Morning Glory Fizz

First, just a reminder that Sunday, July 31, 2011, is our monthly exercise in folly, Savoy Cocktail Book Night at Alembic Bar. If any of the cocktails, (they also have a great beer selection,) on this blog have captured your fancy, stop by after 6 and allow the skilled bartenders, (and me,) to make them for you. It is always a fun time.

Morning Glory Fizz
The Juice of 1/2 Lemon or 1 Lime. (Juice 1/2 Lemon, Juice 1/2 Lime)
1/2 Tablespoonful Powdered Sugar. (1 heaping teaspoon caster sugar)
The White of 1 Egg.
2 Dashes Absinthe (2 dash Absinthe Verte)
1 Glass Scotch Whisky (2 oz Highland Park 8, Gordon & MacPhail)
Shake well, strain into long tumbler and fill with syphon soda water.

The Morning Glory Fizz, (unrelated to the Morning Glory Cocktail,) is another Savoy Fizz from Hugo Ensslin’s 1916 “Recipes for Mixed Drinks”.
Interestingly, Ensslin gives the recipe as:

Juice of ½ Lime; Juice of ½ Lemon; 1 teasponful Powdered Sugar; White of 1 Egg; 2 dashes Absinthe; 1 drink Scotch Whiskey. Made and served as directed for Plain Gin Fizz.

While Ensslin suggests the juice of half a lemon and half a lime, the Savoy Cocktail Book suggests you choose between them, significantly altering the sweet/sour balance. I chose to follow Hugo Ensslin’s advice and found the results pleasant. Whether you will agree, I guess depends on where you fall on the whole, “not too sweet spectrum”.

As a drink maker, you have complete control over the level of sweetness in the drinks you make and it’s pretty easy to make the drinks you like. It’s more tricky when you have to figure out what someone else means by, “not too sweet”. I mean, almost no one ever asks for a Sweet Cocktail.

I remember one conversation I had that went something like:

Guest: If I asked you to make something with Baileys, what would you make?

Me: Unfortunately, we don’t have Bailey’s Irish Cream.

Guest: So you couldn’t make a White Russian?

Me: (Thinking: What? there’s no Bailey’s in a White Russian.) We do have cream and Coffee Liqueur, I would be happy to make you something similar to a White Russian.

Guest: Never mind, tell me about your cocktails. I don’t like anything too sweet.

Me: (Thinking: Same person who wants a White Russian with Bailey’s doesn’t like her cocktails too sweet? Does Not Compute.) Do you enjoy ginger flavor in a cocktail? I think you will find this cocktail refreshing and enjoyable.

I made her the Biarritz Monk Buck, a Brandy Cocktail with Lemon, Ginger and Yellow Chartreuse. She enjoyed it enough to thank me for my suggestion when her group was leaving the restaurant.

Ninety percent of the time, the challenge isn’t making the drinks, it’s interpreting from the guest what they really want.

I use the word “interpret” because there’s a lot of jargon around mixed drinks and bartending which I am nominally fluent in, such that it’s practically a dialect of its own, but I can’t really expect guests to understand. “Up”, “Rocks”, “Dry”, “Perfect”, “Sweet”, “Dirty”, etc.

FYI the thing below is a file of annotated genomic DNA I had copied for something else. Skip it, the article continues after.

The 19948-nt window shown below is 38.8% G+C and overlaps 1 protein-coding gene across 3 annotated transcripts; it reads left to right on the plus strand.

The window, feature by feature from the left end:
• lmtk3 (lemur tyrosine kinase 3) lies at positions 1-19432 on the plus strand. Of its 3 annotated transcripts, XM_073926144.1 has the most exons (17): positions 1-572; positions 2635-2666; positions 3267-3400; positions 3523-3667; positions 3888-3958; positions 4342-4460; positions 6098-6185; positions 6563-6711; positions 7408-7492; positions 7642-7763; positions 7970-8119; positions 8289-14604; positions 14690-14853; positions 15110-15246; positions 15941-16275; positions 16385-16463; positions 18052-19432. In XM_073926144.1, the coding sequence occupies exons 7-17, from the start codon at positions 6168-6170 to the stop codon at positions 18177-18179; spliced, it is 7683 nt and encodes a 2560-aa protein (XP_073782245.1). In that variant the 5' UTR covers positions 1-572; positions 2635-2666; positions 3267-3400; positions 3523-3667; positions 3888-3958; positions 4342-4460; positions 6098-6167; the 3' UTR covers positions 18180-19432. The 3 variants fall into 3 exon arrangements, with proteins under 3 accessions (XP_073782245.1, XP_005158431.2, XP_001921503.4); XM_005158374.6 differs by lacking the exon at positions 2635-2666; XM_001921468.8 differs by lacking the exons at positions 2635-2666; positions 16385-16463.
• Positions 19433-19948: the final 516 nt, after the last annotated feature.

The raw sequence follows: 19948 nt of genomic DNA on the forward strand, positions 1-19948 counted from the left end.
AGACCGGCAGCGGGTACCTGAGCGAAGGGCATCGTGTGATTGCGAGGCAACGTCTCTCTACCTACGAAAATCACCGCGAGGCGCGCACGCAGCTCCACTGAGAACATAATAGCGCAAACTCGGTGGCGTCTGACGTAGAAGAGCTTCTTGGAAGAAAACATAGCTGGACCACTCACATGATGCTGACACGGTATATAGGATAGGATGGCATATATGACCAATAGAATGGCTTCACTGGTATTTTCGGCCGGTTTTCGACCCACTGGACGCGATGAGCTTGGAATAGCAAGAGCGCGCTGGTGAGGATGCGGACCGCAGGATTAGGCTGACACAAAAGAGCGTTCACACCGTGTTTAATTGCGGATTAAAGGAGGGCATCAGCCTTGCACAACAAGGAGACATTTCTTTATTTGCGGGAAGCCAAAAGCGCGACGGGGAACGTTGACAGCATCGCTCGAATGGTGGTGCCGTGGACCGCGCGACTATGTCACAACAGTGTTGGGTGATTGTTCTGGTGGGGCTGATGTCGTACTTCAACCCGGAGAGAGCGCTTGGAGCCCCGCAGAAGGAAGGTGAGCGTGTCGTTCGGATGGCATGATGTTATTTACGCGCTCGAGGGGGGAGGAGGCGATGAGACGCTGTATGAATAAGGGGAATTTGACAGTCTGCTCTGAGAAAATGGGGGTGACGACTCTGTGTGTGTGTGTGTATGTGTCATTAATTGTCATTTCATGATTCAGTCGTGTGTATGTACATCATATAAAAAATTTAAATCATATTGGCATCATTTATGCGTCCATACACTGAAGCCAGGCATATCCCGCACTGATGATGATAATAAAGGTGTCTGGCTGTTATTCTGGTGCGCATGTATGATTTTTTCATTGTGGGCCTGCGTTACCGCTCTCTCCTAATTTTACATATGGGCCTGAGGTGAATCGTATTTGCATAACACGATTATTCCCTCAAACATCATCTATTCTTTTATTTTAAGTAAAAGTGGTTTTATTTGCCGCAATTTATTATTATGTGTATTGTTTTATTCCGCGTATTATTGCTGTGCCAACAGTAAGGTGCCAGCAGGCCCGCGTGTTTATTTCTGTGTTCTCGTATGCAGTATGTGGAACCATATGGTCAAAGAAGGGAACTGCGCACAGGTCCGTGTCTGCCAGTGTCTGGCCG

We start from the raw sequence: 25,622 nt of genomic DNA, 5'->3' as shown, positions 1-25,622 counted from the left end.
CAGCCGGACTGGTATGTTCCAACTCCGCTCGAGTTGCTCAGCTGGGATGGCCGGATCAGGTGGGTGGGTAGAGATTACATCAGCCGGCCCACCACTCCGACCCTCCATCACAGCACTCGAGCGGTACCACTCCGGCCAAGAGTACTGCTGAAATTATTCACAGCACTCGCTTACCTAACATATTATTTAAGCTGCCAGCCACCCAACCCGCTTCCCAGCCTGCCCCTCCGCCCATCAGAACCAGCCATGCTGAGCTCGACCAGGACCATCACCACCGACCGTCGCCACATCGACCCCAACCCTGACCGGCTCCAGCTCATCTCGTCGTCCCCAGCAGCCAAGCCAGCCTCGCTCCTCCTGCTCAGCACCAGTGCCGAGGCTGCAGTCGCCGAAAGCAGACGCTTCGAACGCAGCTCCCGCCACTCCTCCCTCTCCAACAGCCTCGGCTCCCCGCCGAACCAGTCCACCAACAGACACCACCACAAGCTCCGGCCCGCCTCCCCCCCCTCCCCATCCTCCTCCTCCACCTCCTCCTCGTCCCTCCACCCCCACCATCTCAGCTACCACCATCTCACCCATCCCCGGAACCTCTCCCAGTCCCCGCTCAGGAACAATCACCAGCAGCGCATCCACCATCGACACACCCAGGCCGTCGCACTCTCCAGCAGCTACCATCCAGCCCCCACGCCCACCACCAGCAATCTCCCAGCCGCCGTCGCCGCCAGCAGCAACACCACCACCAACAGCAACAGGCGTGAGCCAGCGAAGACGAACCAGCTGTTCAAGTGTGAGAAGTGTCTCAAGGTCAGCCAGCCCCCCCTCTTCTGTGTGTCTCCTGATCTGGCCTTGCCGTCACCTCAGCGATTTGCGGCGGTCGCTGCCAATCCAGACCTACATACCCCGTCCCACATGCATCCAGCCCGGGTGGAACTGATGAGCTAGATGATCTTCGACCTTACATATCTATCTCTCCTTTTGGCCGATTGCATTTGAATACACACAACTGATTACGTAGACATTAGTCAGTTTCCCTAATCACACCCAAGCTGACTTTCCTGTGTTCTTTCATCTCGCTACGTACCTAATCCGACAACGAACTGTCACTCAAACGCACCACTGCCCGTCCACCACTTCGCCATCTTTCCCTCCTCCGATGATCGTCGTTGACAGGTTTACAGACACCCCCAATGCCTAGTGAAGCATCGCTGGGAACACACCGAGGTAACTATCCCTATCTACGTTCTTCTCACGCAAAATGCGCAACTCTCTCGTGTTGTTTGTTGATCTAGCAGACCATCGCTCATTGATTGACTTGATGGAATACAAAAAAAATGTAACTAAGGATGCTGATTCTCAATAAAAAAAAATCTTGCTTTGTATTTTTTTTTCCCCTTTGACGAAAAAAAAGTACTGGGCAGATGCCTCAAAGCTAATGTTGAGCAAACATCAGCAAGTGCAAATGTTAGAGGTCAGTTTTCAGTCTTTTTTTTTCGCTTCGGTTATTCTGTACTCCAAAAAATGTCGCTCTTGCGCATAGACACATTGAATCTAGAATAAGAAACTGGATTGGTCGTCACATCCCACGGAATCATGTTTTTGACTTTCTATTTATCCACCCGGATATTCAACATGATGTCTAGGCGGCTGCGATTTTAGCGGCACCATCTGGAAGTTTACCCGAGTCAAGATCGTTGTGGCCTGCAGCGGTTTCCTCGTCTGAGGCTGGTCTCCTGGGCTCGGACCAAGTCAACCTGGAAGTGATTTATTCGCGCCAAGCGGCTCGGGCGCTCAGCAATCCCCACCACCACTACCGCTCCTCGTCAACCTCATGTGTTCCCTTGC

But my idea of a “not too sweet” cocktail is often a long distance from what a guest might mean. If anything, all the cocktails I make, that aren’t after dinner stickies, fall into the category of “not too sweet”. Generally a guest isn’t going to want a cocktail any less sweet than the recipes we make at either place I sometimes tend bar.

But sometimes they do, I’ll make them a standard recipe for their first drink and they’ll say, “Could you make something a little less sweet for the next drink?” We even had one person at Alembic Savoy Nights who would always order a Crow Cocktail: 2/3 Bourbon, 1/3 Lemon, but ask for it without even the dash of Grenadine. Now that’s a Whiskey Sour! But more commmonly, I’ll get “That was good but a little too tart for me, could you make something a little sweeter”.

Either way, it’s not hard to tweak recipes a little this way or that, the hard part is making the guest comfortable enough that they feel like they can ask for what they want. While there are undoubtedly bars and establishments in San Francisco which employ a sort of S&M ethic to their customer relations, it’s not my thing. I would prefer that we all make it to the end of the night a little happier than when we started. No whips, no chains, and minimal scarring.

And, well, unless you are a Scotch Whisky Stickler, a Morning Glory Fizz with Highland Park 8, is a fine start. Think of it as a slightly peaty Rattlesnake, don’t worry about the bite. The cocktail doesn’t, and neither do I.

This post is one in a series documenting my ongoing effort to make all of the drinks in the Savoy Cocktail Book, starting at the first, Abbey, and ending at the last, the, uh, Sauterne Cup.

One thought on “Morning Glory Fizz

  1. I find that sweet versus tart and sweet versus dry or strong are different too. Often the housemate (my captive taster) and I wouldn’t care to have a tart drink sweeter, but the citrus element seems sour enough to burn.

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